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Gardening Trends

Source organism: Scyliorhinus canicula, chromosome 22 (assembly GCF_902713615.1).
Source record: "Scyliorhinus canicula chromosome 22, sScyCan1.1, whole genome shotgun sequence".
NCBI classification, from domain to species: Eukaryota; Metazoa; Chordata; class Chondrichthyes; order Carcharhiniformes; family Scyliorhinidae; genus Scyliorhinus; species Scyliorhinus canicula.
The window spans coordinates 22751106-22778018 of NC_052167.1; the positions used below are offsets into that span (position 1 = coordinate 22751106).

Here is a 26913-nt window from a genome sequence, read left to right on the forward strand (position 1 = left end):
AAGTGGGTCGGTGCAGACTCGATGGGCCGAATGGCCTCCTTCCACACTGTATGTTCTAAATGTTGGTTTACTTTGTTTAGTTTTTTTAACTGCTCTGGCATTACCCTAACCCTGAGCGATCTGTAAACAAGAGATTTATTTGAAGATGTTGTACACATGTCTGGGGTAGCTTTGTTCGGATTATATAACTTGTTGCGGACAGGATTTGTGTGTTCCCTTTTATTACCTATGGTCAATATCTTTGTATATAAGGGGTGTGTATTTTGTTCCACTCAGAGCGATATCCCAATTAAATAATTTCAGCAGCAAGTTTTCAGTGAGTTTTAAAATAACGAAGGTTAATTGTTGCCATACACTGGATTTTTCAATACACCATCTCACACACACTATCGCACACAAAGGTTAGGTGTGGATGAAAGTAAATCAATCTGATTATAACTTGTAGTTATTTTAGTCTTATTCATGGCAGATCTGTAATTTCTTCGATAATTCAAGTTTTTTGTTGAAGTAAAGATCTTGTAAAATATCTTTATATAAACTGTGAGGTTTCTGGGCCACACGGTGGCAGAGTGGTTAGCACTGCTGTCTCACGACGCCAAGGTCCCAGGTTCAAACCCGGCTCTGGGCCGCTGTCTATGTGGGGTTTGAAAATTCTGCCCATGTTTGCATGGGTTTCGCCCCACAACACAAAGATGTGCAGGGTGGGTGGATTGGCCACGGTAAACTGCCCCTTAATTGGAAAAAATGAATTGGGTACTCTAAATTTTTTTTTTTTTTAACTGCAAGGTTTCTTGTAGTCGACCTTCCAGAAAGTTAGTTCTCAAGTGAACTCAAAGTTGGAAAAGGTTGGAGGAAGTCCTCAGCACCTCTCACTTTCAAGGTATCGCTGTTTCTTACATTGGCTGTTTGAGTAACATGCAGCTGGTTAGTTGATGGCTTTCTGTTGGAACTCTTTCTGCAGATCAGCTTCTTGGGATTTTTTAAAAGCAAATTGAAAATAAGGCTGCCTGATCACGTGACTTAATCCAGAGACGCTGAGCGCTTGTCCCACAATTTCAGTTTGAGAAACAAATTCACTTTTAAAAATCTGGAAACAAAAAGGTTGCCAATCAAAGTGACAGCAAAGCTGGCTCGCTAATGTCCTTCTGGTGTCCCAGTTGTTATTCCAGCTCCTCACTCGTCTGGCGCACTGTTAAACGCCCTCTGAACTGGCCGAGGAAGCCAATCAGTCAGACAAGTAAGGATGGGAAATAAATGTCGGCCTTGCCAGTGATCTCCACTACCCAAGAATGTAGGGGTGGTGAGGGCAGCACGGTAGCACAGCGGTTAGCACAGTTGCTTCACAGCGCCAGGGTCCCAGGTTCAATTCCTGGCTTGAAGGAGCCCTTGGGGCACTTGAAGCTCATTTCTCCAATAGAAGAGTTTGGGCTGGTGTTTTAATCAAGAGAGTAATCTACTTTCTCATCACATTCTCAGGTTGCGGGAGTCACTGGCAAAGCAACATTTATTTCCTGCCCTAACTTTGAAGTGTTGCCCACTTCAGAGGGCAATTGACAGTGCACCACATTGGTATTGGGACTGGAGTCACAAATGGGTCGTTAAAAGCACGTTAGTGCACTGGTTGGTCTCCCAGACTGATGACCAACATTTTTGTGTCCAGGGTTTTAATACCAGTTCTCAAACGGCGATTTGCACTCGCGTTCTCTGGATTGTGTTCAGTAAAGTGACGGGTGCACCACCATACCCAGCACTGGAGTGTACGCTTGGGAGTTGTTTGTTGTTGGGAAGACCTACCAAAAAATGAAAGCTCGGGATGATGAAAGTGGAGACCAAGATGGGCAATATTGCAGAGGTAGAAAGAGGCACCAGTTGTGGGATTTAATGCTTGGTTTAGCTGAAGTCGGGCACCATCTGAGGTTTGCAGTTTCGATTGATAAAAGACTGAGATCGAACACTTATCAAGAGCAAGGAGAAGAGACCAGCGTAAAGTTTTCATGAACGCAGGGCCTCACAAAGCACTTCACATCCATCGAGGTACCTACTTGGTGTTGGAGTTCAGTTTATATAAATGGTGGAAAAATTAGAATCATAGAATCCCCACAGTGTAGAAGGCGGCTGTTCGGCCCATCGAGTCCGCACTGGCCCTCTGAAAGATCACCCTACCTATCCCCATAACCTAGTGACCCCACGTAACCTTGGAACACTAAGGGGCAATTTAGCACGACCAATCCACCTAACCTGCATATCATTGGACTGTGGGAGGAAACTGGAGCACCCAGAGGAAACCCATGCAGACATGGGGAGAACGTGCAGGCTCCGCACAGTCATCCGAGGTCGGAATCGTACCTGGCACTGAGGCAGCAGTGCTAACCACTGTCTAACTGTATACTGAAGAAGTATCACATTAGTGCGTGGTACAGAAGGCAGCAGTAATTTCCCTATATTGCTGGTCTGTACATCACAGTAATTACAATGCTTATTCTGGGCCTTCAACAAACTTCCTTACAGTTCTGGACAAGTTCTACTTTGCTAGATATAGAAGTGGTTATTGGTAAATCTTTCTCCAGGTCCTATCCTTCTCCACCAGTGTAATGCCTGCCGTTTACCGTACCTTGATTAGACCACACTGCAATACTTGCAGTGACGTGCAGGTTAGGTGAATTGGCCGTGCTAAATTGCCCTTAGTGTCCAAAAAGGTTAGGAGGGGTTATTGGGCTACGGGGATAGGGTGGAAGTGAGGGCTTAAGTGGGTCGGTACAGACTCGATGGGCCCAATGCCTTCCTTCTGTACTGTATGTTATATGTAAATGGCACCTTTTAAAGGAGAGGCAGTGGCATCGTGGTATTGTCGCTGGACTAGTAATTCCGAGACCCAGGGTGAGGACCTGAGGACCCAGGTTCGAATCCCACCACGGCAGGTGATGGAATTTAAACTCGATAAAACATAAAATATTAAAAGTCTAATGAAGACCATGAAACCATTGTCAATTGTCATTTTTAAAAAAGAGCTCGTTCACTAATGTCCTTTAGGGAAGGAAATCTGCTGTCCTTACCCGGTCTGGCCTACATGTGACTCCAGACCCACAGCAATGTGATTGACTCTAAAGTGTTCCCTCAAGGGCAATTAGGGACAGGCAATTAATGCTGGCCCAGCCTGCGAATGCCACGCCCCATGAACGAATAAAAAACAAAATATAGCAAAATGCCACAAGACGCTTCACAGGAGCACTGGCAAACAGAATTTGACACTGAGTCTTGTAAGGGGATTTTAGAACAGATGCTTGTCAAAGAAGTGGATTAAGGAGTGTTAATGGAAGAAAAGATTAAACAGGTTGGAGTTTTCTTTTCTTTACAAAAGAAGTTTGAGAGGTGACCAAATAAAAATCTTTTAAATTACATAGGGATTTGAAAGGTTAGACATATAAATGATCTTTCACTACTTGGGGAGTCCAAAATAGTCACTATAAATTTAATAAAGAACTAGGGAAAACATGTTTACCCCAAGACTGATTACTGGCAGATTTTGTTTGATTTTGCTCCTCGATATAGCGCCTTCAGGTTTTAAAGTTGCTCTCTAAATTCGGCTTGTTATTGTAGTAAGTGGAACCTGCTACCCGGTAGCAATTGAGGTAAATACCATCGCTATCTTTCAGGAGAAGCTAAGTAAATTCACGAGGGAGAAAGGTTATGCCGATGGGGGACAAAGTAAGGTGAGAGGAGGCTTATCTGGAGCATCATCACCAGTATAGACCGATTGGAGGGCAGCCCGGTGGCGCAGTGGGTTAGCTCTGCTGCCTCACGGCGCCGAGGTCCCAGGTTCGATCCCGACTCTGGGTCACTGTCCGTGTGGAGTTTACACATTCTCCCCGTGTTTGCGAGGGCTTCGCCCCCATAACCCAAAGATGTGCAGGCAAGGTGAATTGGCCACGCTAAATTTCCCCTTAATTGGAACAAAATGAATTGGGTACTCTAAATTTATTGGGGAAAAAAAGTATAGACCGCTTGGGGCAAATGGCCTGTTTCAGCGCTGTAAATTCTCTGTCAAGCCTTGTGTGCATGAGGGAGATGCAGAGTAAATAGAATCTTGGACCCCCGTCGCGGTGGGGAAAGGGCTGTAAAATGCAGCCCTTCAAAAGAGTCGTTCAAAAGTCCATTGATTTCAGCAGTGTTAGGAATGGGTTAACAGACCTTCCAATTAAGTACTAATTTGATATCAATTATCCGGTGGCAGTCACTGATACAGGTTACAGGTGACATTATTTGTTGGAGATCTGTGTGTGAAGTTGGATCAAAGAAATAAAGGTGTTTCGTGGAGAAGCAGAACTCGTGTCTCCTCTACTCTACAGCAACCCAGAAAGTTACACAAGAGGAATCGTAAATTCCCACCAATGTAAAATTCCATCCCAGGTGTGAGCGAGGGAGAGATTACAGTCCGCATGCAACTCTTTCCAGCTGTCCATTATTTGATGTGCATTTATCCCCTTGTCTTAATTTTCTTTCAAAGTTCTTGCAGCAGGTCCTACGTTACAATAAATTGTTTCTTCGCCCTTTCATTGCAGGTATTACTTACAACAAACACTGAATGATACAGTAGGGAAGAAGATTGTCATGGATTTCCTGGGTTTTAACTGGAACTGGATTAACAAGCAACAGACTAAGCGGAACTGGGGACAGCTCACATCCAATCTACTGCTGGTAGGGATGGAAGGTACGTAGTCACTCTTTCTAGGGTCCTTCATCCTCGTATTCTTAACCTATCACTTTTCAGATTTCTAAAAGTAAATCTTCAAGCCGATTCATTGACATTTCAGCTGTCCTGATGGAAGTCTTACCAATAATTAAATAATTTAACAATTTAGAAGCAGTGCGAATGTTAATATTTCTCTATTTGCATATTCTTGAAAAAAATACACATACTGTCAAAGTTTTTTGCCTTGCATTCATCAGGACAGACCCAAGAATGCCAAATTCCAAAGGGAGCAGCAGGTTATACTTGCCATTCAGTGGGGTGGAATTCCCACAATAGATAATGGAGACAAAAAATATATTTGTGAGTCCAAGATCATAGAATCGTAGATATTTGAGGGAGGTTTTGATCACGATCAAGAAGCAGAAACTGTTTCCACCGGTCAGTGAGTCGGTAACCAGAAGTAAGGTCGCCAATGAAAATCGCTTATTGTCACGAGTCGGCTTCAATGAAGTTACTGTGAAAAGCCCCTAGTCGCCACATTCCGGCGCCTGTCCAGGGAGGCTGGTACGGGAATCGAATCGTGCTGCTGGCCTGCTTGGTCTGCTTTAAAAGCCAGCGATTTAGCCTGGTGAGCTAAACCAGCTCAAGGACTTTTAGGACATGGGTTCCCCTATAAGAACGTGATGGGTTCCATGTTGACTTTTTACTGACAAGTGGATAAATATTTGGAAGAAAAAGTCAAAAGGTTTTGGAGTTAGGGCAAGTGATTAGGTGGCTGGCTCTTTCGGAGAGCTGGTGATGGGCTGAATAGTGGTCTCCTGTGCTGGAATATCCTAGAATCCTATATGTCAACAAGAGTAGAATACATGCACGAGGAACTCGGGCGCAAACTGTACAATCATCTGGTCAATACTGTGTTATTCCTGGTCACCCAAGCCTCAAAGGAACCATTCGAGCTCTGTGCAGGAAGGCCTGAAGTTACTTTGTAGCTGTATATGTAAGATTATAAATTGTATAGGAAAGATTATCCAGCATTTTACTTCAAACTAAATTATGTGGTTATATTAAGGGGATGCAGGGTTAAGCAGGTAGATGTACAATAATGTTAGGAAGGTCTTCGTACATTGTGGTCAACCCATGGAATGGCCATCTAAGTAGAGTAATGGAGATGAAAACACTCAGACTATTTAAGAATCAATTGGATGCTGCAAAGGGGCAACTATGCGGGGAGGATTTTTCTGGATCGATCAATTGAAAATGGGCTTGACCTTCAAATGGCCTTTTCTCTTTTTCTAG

In 2012, the garden is the place to be – and gardens will be everywhere. The modernist use of courtyards to integrate indoor and outdoor areas is back in a big way. Courtyards are opening up everywhere, from the centres of suburban homes to city centres. Gardens continue to blend with architecture in other ways, too. First they covered roofs, then walls. Now they’re hanging from the ceiling – the hanging garden is back with a plethora of innovative variations – from Sky Planters to window farms. Hanging gardens are a heartening symbol of nature and humanity, plants and cities, in harmony. Continuing on the indoor theme, pot plants are back, especially the outsized, bold-leafed indoor plants reminiscent of the 70s, like Ficus lyrata, providing impact and playing with our sense of scale in rooms. Their distinctive geometric leaves seem to be taking the trend for botanicals to simpler, graphic, geometrical extremes. On the flipside, we’re seeing more traditional building structures making their way into the garden. Garden offices were a major trend at the Chelsea Flower Show. Garden designer Marney Hall’s Skyshades garden included a garden studio and horticulturalist Nigel Dunnett’s RBC New Wild Garden included a shipping container that had been converted into a garden office with a green roof. Architecture is becoming integrated with gardens in other ways, too. Pavilions are springing up everywhere. And other traditionally indoor decor items (and art) are sneaking outside too – the mirror especially. Whether it’s to create the illusion of space, to add complexity to simple patterns through repetition, or simply to capture the surrounding sky, the extended view, or the patterns of branches, reflective surfaces are being hidden everywhere in gardens. And in case you thought we’d forgotten about trends in good, old-fashioned planting, 2012 has some exciting ideas in store there as well, not least of which is the burgeoning popularity of black flowers. From the velvety petals of black petunias to the black-budded ‘Black Pantha’, a dark agapanthus, expect the darkest blues, purples and browns to appear layered for mystique, drama and romance. Text: Graham Wood Image credit: Elsa Young